A screenshot of Gnumeric 1.12.9 running under Ubuntu MATE
Original author(s) Miguel de Icaza
Developer(s) The GNOME Project
Initial release December 31, 2001 (2001-12-31)
Stable release 1.12.32 (August 20, 2016 (2016-08-20)[1]) [±]
Preview release Non [±]
Development status Active
Written in C
Operating system Unix-like
Platform GTK+ 3
Type Spreadsheet
License GPLv2 or GPLv3[2]

Gnumeric (/ˌnjˈmɛrɪk/) is a spreadsheet program that is part of the GNOME Free Software Desktop Project. Gnumeric version 1.0 was released on 31 December 2001. Gnumeric is distributed as free software under the GNU GPL license; it is intended to replace proprietary and other spreadsheet programs such as Microsoft Excel. Gnumeric was created and developed by Miguel de Icaza,[3] but he has since moved on to other projects. The current maintainer is Jody Goldberg.

Gnumeric has the ability to import and export data in several file formats, including CSV, Microsoft Excel (write support for the more recent .xlsx format is incomplete[4]), Microsoft Works spreadsheets (*.wks),[5] HTML, LaTeX, Lotus 1-2-3, OpenDocument and Quattro Pro; its native format is the Gnumeric file format (.gnm or .gnumeric), an XML file compressed with gzip.[6] It includes all of the spreadsheet functions of the North American edition of Microsoft Excel and many functions unique to Gnumeric. Pivot tables and Visual Basic for Applications macros are not yet supported.[7]

Gnumeric's accuracy has helped it to establish a niche for statistical analysis and other scientific tasks.[8][9] For improving the accuracy of Gnumeric, the developers are cooperating with the R Project.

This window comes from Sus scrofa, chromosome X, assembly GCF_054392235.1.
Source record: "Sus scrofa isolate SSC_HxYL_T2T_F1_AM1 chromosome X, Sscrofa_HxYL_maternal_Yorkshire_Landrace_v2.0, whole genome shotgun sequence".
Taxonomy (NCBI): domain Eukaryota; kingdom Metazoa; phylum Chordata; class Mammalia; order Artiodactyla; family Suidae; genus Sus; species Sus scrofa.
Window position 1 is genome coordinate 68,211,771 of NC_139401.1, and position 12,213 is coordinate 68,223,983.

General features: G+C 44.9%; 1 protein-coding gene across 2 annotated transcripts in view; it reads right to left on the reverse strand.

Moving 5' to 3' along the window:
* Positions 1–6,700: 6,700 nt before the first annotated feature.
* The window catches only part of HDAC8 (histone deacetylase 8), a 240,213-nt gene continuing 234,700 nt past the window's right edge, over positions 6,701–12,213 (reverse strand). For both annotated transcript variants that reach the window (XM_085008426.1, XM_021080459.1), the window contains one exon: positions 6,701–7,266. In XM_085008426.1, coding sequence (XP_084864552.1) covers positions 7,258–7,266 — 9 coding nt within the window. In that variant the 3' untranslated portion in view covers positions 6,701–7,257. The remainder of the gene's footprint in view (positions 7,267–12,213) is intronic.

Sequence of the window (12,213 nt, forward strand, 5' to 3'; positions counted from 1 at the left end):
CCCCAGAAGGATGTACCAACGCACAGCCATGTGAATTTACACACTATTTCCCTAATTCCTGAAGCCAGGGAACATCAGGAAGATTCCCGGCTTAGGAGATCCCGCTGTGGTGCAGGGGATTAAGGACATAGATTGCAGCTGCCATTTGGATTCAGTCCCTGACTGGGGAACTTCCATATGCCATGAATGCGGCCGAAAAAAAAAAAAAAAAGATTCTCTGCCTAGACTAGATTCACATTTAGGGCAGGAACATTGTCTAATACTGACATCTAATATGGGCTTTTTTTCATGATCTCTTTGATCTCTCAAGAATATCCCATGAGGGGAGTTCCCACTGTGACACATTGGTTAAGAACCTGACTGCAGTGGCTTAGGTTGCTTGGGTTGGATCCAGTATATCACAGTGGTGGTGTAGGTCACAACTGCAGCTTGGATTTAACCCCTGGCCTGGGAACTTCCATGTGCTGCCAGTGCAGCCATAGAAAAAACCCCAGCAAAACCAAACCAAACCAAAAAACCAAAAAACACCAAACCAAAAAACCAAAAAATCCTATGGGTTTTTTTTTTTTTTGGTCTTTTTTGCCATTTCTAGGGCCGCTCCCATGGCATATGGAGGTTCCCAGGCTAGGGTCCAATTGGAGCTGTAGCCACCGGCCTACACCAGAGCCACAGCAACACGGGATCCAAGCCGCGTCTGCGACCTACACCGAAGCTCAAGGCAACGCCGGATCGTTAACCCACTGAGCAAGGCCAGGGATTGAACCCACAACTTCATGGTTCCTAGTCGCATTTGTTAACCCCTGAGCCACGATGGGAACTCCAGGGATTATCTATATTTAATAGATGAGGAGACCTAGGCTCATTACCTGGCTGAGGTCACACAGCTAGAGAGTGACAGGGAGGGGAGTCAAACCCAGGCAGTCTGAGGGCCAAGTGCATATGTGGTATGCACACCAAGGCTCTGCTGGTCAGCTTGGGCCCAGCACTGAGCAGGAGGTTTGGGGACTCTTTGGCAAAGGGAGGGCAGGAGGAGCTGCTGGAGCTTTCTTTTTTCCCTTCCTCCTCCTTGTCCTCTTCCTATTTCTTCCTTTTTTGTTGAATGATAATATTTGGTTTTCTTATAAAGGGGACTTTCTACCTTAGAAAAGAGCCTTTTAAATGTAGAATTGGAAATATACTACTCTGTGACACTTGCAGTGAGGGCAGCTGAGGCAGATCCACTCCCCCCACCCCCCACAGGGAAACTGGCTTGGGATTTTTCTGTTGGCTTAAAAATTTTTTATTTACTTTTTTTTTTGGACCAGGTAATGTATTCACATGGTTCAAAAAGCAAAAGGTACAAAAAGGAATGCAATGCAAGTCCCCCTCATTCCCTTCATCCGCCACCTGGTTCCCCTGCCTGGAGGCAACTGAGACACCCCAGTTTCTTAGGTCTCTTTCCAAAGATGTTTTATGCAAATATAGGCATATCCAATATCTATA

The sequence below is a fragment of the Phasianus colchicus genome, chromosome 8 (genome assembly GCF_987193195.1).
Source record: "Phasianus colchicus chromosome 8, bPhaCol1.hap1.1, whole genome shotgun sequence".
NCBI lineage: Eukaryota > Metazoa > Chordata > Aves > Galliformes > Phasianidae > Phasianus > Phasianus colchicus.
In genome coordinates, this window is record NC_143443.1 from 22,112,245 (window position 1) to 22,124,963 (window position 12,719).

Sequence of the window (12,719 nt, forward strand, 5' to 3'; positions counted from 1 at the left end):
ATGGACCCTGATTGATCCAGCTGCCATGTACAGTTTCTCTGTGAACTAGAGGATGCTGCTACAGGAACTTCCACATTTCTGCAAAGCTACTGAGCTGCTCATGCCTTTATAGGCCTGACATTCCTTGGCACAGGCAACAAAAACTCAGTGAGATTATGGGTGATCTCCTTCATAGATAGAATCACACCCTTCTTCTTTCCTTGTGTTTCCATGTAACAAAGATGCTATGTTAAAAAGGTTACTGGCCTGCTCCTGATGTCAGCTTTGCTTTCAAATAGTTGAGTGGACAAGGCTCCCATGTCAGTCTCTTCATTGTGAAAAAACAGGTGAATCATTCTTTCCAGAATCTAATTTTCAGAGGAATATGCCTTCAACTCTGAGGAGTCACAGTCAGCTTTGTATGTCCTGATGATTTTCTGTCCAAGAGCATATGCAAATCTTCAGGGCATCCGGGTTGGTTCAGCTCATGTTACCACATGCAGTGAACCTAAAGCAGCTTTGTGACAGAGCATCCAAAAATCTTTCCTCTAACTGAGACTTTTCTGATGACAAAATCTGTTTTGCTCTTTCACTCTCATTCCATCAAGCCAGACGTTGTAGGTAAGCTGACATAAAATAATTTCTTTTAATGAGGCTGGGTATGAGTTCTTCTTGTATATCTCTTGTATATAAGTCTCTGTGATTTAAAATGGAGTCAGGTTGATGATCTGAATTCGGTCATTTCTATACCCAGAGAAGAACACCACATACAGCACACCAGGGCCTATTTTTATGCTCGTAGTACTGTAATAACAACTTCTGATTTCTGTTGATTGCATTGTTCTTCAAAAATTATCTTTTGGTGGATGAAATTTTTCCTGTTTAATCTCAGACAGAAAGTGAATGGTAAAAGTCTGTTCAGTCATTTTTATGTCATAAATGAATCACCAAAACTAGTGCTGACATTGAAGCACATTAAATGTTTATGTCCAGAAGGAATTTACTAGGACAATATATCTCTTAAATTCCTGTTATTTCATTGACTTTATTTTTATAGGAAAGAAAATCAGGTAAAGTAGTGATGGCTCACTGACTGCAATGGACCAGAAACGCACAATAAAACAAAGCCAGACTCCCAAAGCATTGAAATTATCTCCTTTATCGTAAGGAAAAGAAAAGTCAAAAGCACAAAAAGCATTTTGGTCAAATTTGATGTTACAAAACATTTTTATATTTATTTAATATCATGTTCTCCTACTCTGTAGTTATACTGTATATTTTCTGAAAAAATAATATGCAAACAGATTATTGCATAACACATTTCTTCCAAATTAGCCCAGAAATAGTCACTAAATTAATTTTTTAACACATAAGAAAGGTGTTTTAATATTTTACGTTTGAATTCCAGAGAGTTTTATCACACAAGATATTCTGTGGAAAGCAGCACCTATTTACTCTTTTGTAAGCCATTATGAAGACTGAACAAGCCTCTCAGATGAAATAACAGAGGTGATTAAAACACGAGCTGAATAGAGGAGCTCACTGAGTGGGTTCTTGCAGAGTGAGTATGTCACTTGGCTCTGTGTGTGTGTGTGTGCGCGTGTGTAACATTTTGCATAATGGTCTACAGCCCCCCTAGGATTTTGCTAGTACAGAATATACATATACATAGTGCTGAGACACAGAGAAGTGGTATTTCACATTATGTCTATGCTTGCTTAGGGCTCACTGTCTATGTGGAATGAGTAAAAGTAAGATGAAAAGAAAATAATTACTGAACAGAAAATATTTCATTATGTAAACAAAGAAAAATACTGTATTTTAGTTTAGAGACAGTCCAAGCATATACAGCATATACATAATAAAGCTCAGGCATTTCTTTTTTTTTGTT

Gnumeric has a different interface for the creation and editing of graphs from other spreadsheet software. For editing a graph, Gnumeric displays a window where all the elements of the graph are listed. Other spreadsheet programs typically require the user to select the individual elements of the graph in the graph itself in order to edit them.

See also


  1. "Gnumeric 1.12.32 aka "TBD" is now available.". Retrieved 2016-08-21.
  3. "The Gnumeric spreadsheet". Gnumeric. Retrieved 6 September 2010. Gnumeric has been coded mainly by Miguel de Icaza, with help from other intrepid hackers that have contributed code, bug fixes and documentation.
  4. Gnumeric v1.10 manual, file formats
  5. The file formats which Gnumeric can read. Retrieved on 2013-12-09.
  6. "Gnumeric XML File Format". The Gnumeric Manual, version 1.8. GNOME Documentation Project. November 2007. Retrieved 31 January 2010.
  7. "Things we plan to do in Gnumeric". Gnumeric. Retrieved 3 January 2013.
  8. McCullough, B. D. (4 June 2004). "Fixing Statistical Errors in Spreadsheet Software: The Cases of Gnumeric and Excel" (PDF). Computational Statistics & Data Analysis. Retrieved 31 January 2010. The most recent versions given a full analysis in this report (available without charge) are Microsoft Excel XP and Gnumeric 1.1.2, and the author has more-limited data on then-new Excel 2003.
  9. McCullough, B. D.; Wilson, Berry (15 June 2005). "On the accuracy of statistical procedures in Microsoft Excel 2003" (PDF). Computational Statistics & Data Analysis. 49 (4): 1244–1252. doi:10.1016/j.csda.2004.06.016. ISSN 0167-9473. Retrieved 31 January 2010. In this journal article, after a more complete analysis of Excel 2003, McCullough concludes that Excel 2003 is an improvement over previous versions, but not enough has been done that its use for statistical purposes can be recommended
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